If the pipe is sufficiently thin relative to the wavelength of the vibrations, it makes no difference whether it is straight or bent. For example long organ pipes are often made with sharp 90 or 180 degree bends to fit them into the available space, and this has no practical effect on the sound the produce.
For a pipe open at both ends, the relative phase of the velocity at each end is arbitrary. At resonance, the two velocities can be either in phase or out of phase.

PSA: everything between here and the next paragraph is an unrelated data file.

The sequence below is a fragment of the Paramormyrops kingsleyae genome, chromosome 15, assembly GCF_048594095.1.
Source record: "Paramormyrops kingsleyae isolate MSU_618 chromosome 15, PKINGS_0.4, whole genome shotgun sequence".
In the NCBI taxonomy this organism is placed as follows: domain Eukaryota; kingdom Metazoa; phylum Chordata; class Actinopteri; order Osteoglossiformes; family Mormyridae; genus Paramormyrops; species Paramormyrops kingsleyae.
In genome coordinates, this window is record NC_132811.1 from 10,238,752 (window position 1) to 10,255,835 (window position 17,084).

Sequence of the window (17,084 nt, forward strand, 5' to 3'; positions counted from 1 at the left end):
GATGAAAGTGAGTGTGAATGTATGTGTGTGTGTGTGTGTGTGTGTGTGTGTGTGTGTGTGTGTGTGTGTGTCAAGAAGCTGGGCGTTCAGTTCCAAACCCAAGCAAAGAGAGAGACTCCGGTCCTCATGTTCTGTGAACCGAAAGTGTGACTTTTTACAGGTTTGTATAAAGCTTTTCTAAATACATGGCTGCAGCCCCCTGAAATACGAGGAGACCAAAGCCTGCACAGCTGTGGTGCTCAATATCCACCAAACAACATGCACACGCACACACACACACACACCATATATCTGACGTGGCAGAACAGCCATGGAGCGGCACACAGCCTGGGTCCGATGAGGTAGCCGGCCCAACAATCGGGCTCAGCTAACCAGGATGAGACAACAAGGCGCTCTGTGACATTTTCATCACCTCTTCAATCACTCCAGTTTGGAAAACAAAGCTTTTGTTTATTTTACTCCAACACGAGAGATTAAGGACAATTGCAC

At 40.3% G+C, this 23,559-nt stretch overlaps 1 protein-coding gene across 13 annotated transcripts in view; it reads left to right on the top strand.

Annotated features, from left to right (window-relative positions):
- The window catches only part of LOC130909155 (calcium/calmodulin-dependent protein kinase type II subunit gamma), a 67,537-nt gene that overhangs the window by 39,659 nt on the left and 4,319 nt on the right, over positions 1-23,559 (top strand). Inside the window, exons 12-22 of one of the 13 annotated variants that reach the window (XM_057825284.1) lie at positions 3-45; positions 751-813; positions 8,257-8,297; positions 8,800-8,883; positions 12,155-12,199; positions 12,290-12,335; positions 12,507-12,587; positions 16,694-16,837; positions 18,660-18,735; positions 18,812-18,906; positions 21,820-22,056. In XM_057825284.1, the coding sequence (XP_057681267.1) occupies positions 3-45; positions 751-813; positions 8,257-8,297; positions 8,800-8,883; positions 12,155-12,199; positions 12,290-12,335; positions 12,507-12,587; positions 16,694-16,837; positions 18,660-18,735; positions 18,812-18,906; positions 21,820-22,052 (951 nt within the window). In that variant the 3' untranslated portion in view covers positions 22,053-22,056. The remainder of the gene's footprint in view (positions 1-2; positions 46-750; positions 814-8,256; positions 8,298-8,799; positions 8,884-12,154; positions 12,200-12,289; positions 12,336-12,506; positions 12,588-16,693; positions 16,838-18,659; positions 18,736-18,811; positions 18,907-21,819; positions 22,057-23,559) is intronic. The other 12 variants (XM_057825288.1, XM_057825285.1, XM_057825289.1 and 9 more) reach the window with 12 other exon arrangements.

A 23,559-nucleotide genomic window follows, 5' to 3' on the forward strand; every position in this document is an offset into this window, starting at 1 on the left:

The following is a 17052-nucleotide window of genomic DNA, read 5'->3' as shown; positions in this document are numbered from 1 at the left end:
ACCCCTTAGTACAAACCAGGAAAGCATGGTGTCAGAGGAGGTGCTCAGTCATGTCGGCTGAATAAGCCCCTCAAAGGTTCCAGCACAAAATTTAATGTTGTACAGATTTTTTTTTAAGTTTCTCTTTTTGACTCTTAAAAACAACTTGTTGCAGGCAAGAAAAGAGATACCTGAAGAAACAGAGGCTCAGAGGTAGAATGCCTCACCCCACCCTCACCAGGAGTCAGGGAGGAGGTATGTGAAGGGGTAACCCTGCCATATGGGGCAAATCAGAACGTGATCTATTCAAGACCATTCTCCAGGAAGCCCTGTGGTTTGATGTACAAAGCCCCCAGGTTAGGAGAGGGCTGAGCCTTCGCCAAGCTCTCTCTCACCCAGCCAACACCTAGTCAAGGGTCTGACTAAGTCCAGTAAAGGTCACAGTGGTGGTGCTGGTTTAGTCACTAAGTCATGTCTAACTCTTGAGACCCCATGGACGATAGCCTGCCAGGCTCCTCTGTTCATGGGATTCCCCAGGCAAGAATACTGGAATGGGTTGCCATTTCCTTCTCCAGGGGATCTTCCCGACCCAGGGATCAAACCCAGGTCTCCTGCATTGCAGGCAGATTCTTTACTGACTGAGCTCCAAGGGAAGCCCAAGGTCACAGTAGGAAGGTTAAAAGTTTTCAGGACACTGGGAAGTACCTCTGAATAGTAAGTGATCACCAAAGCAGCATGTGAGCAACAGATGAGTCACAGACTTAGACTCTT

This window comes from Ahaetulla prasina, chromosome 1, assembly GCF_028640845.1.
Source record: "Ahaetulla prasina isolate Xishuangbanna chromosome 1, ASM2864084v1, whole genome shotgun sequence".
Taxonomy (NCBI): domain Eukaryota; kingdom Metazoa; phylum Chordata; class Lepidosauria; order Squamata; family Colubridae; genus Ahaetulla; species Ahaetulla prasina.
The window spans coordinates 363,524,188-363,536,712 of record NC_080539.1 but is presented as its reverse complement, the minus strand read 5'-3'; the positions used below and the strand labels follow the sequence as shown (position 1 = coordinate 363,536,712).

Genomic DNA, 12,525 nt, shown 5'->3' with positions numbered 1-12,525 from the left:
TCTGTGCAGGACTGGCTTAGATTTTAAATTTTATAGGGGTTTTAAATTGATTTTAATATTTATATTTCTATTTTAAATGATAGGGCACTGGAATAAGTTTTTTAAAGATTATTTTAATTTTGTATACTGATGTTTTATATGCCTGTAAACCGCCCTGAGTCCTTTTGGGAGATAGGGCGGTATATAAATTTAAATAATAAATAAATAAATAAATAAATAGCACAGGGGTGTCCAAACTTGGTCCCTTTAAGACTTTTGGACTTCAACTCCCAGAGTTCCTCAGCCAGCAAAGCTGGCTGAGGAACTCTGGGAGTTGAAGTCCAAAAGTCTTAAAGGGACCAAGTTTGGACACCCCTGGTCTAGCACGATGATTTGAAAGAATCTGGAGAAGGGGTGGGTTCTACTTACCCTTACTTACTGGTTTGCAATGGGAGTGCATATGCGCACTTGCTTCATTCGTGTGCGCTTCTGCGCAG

If you bend the pipe and connect the ends, the velocities at the two "ends" much be in phase with each other. If they are not, the pressure at that point will not stay constant at zero.
So if the open pipe modes have frequencies 0, f, 2f, 3f, etc., the donut modes will be 0, 2f, 4f, etc.
However, apart from the zero frequency, the donut modes can have their nodes and antinodes at any position around the ring (the donut doesn't have "ends" like an open pipe). So a resonance with a frequency 2f, 4f, can be considered as an arbitrary linear combination of two modes with the same frequency, but with nodes and antinodes at different positions around the donut.